Thursday, January 6, 2011

Cardamom Yogurt Chicken with Shallot and Red Pepper Curry

I am a lucky, lucky girl. Who eats very well.
Obviously I think that the food I cook is tasty, but I feel exceptionally lucky when Kristopher cooks for me. And I don’t mean whipping up a stirfry (which he knows I consider bachelor food*). I mean cook a chicken pot pie from scratch, start to finish, pastry and everything. If he could pluck the bird himself, he would.

*Yes I realize that a stirfry can be fantastic, but I detest them at home and would rather go to an Asian restaurant. It’s one person’s opinion!

When we first met I was a tad concerned about if our food tastes would work together well – I knew he really liked perogies, wasn’t concerned about his vegetable intake, and I saw some Ranch dressing in his fridge (terrible, food snobbish judgements on my part).

But now I know that he thinks my food is delicious and he loves to eat it, and I have long ago been satisfied that we can eat very well together. And when I get grumpy and complain about doing the cooking, he surprises me with something out of the blue, like the above mentioned chicken pot pie. He kept it a secret what he was making, and I happened to walk in (probably to tell a witty story or add a stunningly intelligent insight into BC’s politics) at a key moment – when he was making the pastry. And adding ‘two sticks of butter’. However, I buy butter in the form of two cup blocks which he interpreted to equal one went four cups! I made a few choice suggestions, gave a few pointers and went back into the living room where I was instructed to drink wine.
The pastry turned out perfect – very, very flaky. And the rest, everything you could expect from a chicken pot pie and more. Delicious.
He may not be an experienced cook, but this man can follow a recipe to a T.

Tonight was one of my lucky nights, and Kristopher was cooking.
I believe he heard an interview with
Meeru Dhalwala, Vikram Vij's wife, this morning on CBC and was inspired to make one of Vij’s curries.

These recipes are exactly what he followed, with a few suggestions made by me that I have added here. Don’t let the number of different spices freak you out. If you feel as though Indian cooking is something that you might do more often, then these are exactly the ones you need and you will use them over and over again. I usually buy them in bulk at the grocery store and keep them in sealable glass jars. Apparently I should start labelling them though, just in case someone mixes up the paprika with the cayenne. No biggie.

Please enjoy, because these are phenomenal!!!

Vij’s Chicken in Cardamom Yogurt Sauce
-adapted from Bon Appetit, January 2009

• 1 1/2 cups plain, 2 or 3% yogurt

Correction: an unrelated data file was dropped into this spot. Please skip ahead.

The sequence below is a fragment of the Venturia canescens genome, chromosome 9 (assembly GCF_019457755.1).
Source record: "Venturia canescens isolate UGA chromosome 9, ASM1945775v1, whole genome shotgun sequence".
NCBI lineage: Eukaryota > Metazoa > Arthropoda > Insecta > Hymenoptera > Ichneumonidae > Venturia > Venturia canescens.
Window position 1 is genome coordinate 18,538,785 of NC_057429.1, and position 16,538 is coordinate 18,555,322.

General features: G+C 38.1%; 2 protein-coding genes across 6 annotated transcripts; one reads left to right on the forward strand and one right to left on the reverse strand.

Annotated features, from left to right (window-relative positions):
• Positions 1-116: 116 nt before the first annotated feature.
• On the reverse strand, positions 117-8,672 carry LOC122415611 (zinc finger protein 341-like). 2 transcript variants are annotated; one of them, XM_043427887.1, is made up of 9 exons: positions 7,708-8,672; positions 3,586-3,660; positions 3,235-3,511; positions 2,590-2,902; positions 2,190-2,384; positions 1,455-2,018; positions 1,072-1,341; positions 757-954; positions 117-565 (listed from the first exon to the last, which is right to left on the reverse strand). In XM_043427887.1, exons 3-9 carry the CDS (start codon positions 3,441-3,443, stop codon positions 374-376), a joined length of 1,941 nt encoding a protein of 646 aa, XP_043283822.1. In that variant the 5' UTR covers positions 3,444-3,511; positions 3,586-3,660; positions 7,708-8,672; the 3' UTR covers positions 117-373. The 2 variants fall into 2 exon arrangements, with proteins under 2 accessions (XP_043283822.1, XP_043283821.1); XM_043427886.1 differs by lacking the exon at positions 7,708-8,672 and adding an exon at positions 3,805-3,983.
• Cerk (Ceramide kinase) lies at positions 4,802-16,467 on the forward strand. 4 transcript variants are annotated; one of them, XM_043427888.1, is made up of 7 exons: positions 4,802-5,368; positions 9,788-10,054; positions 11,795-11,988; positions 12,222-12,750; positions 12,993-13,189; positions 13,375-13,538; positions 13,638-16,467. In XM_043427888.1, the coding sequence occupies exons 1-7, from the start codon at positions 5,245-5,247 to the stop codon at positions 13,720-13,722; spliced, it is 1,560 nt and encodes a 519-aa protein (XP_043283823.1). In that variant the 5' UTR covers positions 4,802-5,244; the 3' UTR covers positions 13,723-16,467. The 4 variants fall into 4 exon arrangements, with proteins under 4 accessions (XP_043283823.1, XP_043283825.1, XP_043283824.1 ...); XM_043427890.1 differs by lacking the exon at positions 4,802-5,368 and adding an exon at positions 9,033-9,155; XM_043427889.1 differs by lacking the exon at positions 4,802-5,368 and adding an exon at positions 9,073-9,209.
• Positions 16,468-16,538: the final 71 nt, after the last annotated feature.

• 1 1/2 cups canned tomato puree
• 3 Tablespoons ground cumin
• 2 Tablespoons ground coriander
• 4 teaspoons paprika
• 1 Tablespoon celery seed
• 1 1/2 teaspoons cayenne pepper
• 1 teaspoon salt
• 1 teaspoon ground ginger
• 1/2 teaspoon cardamom pods, cracked
• 5 large garlic cloves, peeled and chopped
• 2 pounds chicken thighs (I suggest bone-in but skinless)
• handful of chopped cilantro

Preheat oven to 375F.
Whisk everything but the chicken and cilantro together in a big baking dish. Add chicken and make sure everything is coated (in ours, we had so much sauce the chicken was submerged).
Bake uncovered for around an hour, flipping the chicken halfway through.
Serve with your chopped cilantro and the curry below.

Red Bell Pepper and Shallot Curry
-adapted from Bon Appetit, January 2009

• 1/3 cup vegetable oil
• 1 teaspoon cumin seeds
• 1 teaspoon mustard seeds
• 3 cups thinly sliced shallots (about 10 large shallots)
• 3 cloves of garlic, sliced
• 1 pound plum tomatoes, chopped (a big can works well)
• 3 large jalapeno chilies, seeded and finely chopped
• 1 teaspoon ground turmeric
• 1 teaspoon paprika
• 3 large red bell peppers, sliced into thin strips
• 1 bunch green onions, white and green parts diced

Heat the oil in a deep frying pan, then add the cumin and mustard seeds (if you are using ground, skip this step and use them when you add the rest of the dry spices). Allow them to cook until aromatic and some of them start to pop.
Lower the heat and add the shallots (stir well as you want them to start to caramelize, not deep fry) and the garlic. Allow to brown for about five minutes, then add the jalapenos and the rest of your dry spices.
Stir and allow to cook for thirty seconds or so, then add the tomatoes. You now want this to simmer away so if there isn’t enough liquid to almost cover everything, add some water.
Allow to simmer over medium heat for about ten minutes or whenever the rest of your dinner is ready. Finally, add the sliced red peppers and allow to cook another five minutes or until they are just soft.
Serve with the chopped green onions, your chicken, some rice, and maybe a raita or some chutney.

*yes, these particular recipes give exact measurements for everything. But if you want to add more of something, spices especially, go crazy.

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